• 4. Outpatient speech-language pathology services.
  • 5. Radiology and certain other imaging services.
  • 6. Radiation therapy services and supplies.
  • 7. Durable medical equipment and supplies.
  • 8. Parenteral and enteral nutrients, equipment, and supplies.

3 https://www.cms.gov/Medicare/Fraud-and-Abuse/PhysicianSelfReferral/index

  • 9. Prosthetics, orthotics, and prosthetic devices and supplies.
  • 10. Home health services.
  • 11. Outpatient prescription drugs.
  • 12. Inpatient and outpatient hospital services.

When enacted in 1989, Section 1877 of the Social Security Act (the Act) applied only to physician referrals for clinical laboratory services. In 1993 and 1994, Congress expanded the prohibition to additional DHS and applied certain aspects of the physician self-referral law to the Medicaid program. In 1997, Congress added a provision permitting the Secretary to issue written advisory opinions concerning whether a referral relating to DHS (other than clinical laboratory services) is prohibited under section 1877 of the Act. In addition, in 2003 Congress authorized the Secretary to promulgate an exception to the physician self-referral prohibition for certain arrangements in which the physician receives non-monetary remuneration that is necessary and used solely to receive and transmit electronic prescription information and established a temporary moratorium on physician referrals to certain specialty hospitals in which the referring physician has an ownership or investment interest.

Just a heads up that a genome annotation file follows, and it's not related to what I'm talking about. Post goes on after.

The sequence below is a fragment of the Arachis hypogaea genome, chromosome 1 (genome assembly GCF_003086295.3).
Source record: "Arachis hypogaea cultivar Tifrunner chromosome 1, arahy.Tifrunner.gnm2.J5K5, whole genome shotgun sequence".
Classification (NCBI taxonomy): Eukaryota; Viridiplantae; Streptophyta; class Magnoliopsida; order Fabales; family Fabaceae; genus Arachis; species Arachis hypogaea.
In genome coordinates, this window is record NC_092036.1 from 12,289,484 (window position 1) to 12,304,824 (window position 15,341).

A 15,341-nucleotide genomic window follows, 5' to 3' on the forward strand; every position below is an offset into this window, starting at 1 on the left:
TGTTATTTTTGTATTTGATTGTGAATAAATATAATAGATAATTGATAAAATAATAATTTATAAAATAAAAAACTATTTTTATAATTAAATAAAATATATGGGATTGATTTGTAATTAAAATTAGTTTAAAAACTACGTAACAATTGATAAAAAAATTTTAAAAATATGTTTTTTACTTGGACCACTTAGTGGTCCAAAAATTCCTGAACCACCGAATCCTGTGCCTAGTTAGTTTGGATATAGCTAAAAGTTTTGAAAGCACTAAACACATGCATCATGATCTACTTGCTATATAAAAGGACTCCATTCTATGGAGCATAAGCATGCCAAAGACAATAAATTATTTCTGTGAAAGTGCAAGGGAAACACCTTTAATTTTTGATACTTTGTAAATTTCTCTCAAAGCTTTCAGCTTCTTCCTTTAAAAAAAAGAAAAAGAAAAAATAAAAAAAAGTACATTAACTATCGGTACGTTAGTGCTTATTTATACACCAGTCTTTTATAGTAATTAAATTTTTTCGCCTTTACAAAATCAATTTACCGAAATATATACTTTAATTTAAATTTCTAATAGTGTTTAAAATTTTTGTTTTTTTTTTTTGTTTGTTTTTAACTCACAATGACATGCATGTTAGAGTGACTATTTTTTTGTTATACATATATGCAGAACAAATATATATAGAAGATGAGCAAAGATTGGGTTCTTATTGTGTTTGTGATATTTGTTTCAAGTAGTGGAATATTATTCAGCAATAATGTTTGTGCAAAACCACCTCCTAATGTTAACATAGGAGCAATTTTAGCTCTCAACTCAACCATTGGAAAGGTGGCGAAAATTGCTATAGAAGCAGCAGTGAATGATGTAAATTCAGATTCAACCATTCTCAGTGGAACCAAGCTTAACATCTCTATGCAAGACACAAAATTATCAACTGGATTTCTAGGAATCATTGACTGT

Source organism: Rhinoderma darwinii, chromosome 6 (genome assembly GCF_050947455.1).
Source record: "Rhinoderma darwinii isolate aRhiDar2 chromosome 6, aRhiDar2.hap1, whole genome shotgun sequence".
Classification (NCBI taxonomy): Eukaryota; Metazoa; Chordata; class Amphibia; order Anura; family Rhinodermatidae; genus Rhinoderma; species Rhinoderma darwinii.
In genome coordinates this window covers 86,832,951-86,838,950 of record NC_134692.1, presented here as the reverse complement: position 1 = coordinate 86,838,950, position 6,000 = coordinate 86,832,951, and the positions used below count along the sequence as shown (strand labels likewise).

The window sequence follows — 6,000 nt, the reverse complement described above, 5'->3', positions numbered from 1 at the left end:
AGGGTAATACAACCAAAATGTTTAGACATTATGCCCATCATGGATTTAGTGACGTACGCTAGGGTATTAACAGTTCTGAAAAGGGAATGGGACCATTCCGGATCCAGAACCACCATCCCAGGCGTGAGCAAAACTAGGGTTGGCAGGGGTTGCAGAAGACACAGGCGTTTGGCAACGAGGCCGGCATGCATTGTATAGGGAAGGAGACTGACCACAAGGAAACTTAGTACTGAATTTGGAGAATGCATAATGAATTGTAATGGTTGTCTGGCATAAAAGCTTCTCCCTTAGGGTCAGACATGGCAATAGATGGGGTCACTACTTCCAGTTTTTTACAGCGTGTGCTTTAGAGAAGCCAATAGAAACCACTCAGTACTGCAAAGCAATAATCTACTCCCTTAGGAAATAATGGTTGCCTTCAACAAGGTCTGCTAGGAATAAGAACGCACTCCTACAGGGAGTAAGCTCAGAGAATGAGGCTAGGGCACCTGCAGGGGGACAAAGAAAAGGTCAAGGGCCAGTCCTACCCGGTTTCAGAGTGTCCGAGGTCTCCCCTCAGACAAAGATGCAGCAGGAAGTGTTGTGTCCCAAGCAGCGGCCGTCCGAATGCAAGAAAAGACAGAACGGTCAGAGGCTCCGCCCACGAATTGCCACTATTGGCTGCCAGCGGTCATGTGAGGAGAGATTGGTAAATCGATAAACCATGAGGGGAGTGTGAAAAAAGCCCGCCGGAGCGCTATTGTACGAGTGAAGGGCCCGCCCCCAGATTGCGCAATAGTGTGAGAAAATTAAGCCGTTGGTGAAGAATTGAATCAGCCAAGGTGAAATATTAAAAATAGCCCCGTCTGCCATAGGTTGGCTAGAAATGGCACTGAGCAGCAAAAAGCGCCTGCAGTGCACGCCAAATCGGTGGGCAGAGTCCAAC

CMS has published a number of regulations interpreting the physician self-referral statute. In 1995, we published a final rule with comment period incorporating into regulations the physician self-referral prohibition as it applied to clinical laboratory services. In 1998, we published a proposed rule to revise the regulations to cover the additional DHS and the Medicaid expansion.

We finalized the proposed rule in three phases. We issued the "Phase I" final rule with comment period in 2001; in 2004, we issued the "Phase II" interim final rule with comment period; and, in 2007, we issued the "Phase III" final rule.

We also have published other proposed and final rules that affect physician self-referral. Examples include: the proposed and final rules to include nuclear medicine within existing DHS categories and a proposed and final rule related to electronic prescribing technology and electronic health records technology. Shortly following Phase III in 2007, we published revisions to the physician self-referral regulation in the Calendar Year 2008 Physician Fee Schedule, and in 2008 we published revisions in the Fiscal Year 2009 Hospital Inpatient Prospective Payment System final rule.

Additionally, because our regulations define certain DHS by CPT and HCPCS codes, we publish annually in the Physician Fee Schedule final rule an updated list of codes for the relevant DHS.

On September 23, 2010, we published the Medicare self-referral disclosure protocol (“SRDP”) pursuant to Section 6409(a) of the Patient Protection and Affordable Care Act (ACA). The SRDP sets forth a process to enable providers of services and suppliers to self-disclose actual or potential violations of the physician self-referral statute. Additionally, Section 6409(b) of the ACA, gives the Secretary of HHS the authority to reduce the amount due and owing for violations of Section 1877.